Completely alone on the island, they are interrupted after eating dinner by a recording that reveals that all ten of them have been complicit in the deaths of others but has managed to escape notice and/or prosecution.

Ten artfully crafted table pieces and an American children’s rhyme (Ten little Indians) are also important pieces in the continuing story where the characters are killed off one by one. Until there are none left.

I was thrilled!

The cast is excellent with many familiar faces such as: Toby Stephens (Captain Flint from Black Sails), Burn Gorman (Owen Harper from Torchwood and Major Hewlett from TURN), Noah Taylor (as some of you may know as Locke from Game of Thrones, but who cares about GoT right?).

Miranda Richardson (Rita Skeeter from Harry Potter), Anna Maxwell Martin (Elizabeth Darcy from Death Comes to Pemberley  and Mary Shelley from the new and very promising TV series The Frankenstein Chronicles).

Aiden Turner (mostly known as Kili from The Hobbit-trilogy, but for me he will always be Mitchell from Being Human (UK)).

Douglas Booth (Pip from Great Expectations and as Mr. Bingley from the upcoming Pride and Prejudice and Zombies), and (at least for me) the more unknown Maeve Dermody.

And, to top this smorgasbord of, the ever-so cool Charles Dance and Sam Neill, with too much goodness on their filmographies to single out just a few.

It is beautifully crafted TV. And when I got over the cucumber castle in the intro, this three-part series is a total delight!

A must see for crime and costume fans!

Did I just birth a new term?

I can live with that.

Christine

 

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True Blood. Dead Through.

It is not long before True Blood season 7 fires up its engines and takes off. We are talking DAYS.

It is in this celebratory moment, I ask myself:
What the fudge happened to True Blood season 6?
Fudge yeah, I am using a grandma Stackhouse proofed swear word!

Is it the production? The writers?

Is it me?

The acting, lighting, sets, make up, plotlines, sex, they all sucked.
BIG TIME.

And not in that oversized hunky, sweaty, sexy, southern sucky way we all have learned to love as TB.

Praise Charlaine Harris, I loved the Southern Vampire Mysteries novels. I became a fan girl from the very first page. Although, I never did get the Bill hang up.

Anywho, I have read the novels. Some multiple times with the same result. It only makes me love them more.

I have read the ending. I know who stays alive, dies, and lives dead forever. However, I thought Harris hurried the love story in the end. Ultimately, I can only say that I am as satisfied as far as a junkie can be, now that it is over.

Moreover, I love TB. I love the fact that TB created its own storyline.  It is, or more was, surprisingly good and hot blooded on its own.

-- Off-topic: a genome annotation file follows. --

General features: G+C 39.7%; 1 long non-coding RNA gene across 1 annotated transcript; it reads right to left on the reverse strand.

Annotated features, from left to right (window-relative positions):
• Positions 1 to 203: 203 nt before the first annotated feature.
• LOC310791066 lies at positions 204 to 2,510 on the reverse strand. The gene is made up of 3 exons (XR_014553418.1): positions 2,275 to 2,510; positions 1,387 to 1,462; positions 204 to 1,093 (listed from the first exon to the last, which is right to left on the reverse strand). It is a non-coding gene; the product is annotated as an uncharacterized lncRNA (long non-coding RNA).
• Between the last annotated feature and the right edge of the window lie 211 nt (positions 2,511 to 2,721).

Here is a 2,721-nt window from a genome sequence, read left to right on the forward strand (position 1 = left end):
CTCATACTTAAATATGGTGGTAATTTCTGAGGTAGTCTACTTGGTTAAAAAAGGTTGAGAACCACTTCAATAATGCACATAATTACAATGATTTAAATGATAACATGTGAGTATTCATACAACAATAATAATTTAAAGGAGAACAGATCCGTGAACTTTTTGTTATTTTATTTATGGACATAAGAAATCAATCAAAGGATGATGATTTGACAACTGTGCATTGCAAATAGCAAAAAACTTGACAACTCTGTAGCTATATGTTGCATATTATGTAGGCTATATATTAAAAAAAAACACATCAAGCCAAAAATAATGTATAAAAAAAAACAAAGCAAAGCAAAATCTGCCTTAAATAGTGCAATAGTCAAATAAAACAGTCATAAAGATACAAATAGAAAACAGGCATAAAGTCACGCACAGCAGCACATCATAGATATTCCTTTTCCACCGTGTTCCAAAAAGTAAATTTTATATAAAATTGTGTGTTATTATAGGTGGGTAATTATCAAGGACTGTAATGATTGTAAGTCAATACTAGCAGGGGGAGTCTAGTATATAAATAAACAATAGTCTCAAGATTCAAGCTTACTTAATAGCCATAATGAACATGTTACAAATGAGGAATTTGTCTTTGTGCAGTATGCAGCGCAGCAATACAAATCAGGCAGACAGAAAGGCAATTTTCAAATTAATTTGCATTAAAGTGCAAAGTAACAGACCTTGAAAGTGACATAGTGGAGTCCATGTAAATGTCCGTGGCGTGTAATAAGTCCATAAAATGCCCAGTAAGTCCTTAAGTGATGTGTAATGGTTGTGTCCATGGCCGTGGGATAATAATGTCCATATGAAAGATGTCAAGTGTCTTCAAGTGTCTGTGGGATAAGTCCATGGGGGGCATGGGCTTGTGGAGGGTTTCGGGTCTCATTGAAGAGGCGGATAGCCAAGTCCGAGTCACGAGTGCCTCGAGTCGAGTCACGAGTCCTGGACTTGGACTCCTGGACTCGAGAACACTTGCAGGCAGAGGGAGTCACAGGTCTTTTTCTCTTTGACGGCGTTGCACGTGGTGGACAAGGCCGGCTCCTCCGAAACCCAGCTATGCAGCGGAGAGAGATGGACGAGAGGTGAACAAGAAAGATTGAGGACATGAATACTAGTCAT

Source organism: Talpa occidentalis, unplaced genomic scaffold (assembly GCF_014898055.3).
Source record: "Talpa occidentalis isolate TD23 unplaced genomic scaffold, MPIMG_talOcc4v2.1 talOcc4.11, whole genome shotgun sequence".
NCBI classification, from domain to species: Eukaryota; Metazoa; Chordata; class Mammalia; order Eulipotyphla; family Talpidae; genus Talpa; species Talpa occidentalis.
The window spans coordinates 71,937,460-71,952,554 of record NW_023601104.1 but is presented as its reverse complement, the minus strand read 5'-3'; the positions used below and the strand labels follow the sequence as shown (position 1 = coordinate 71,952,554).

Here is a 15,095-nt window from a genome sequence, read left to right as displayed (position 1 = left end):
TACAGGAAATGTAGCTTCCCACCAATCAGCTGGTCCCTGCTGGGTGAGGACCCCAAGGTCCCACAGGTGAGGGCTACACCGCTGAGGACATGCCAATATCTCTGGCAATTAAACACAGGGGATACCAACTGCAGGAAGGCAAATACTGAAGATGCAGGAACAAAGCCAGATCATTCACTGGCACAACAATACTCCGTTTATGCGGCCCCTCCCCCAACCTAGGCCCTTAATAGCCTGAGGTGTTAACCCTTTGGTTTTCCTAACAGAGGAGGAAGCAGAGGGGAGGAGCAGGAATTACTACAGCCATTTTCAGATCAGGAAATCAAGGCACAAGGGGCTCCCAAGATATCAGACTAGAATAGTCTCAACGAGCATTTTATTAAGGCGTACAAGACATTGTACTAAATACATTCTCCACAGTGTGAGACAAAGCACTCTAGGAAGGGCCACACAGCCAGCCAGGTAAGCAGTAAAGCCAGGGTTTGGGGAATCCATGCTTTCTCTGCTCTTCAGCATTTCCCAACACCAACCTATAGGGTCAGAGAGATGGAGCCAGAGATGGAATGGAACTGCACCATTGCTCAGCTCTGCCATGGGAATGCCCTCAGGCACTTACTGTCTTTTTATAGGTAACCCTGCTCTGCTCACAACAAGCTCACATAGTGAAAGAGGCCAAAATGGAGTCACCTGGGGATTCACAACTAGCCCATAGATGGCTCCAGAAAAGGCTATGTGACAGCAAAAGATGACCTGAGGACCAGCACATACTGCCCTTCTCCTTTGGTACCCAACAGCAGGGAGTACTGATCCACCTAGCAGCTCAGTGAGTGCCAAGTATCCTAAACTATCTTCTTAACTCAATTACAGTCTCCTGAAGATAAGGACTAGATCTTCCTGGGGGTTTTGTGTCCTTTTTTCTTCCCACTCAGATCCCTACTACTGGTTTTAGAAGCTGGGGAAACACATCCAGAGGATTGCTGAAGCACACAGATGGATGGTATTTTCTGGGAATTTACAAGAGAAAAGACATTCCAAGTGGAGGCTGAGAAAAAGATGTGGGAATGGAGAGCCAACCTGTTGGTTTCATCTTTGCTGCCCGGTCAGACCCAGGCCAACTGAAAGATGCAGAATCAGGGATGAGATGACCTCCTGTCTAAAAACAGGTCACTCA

I love that they did not kill Lafayette. The one thing I actually miss in the books.

However, I am not any closer to finding out what happened to TB season 6.

TB storyline has changed so much from the novels; I cannot say where they should have taken it. However, the season 6 story is not crap. It is poorly executed.

It is the first time I am not looking forward to next season. Which is also the last one.

Do I dread it? Yes.
Will I watch it? Yes.

By the way, did I mention earlier on that Alan Ball left the show after season 5?

Christine

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Tolkien did not invent fantasy but he may have ruined it.

I heard somewhere that Tolkien is to epic fantasy what Jimi Hendrix is to rock music. Now, I love rock music and I call myself a Hendrix fan.

I like fantasy but strangely enough, I am not that into Tolkien.

It might be me.
Seriously, I can be at fault here.

Epic Fantasy (also known as High Fantasy) has become commercially successful. It is recycled endlessly; movies, TV-series, novels, games. You cannot escape it.

Ultimately, you cannot escape Tolkien.

Tolkien did not invent elves, goblins and dwarves. However, his vision of them has almost replaced their origin.

It has also left a curse behind. The curse of staying true to the traditions of epic fantasy, unwilling to bring something new to it.

Why does nobody accuse Tolkien of stealing material?
Not that I want to go into a discussion on Originality.
I am just saying.

At the same time, modern fantasy (after Tolkien) and its complexities and moral ambivalence has more in common with the grittier and darker fantasy genre (Low Fantasy) than that of Tolkien. He is much more a ‘black and white – and nothing in between’ type.

He is also a bit of a prude.

Modern fantasy is therefore more in the traditions of the pulpy weird fantasy from the US, beginning in the 1920s and 30s with its amorality, nudity, violence and gore. I.e. novelists such as Robert E. Howard (Conan the Barbarian) and Fritz Leiber (Fafhrd and the Gray Mouser) at the front.

Where am I at fault?

Is it a highbrow issue? I usually go for the underdog.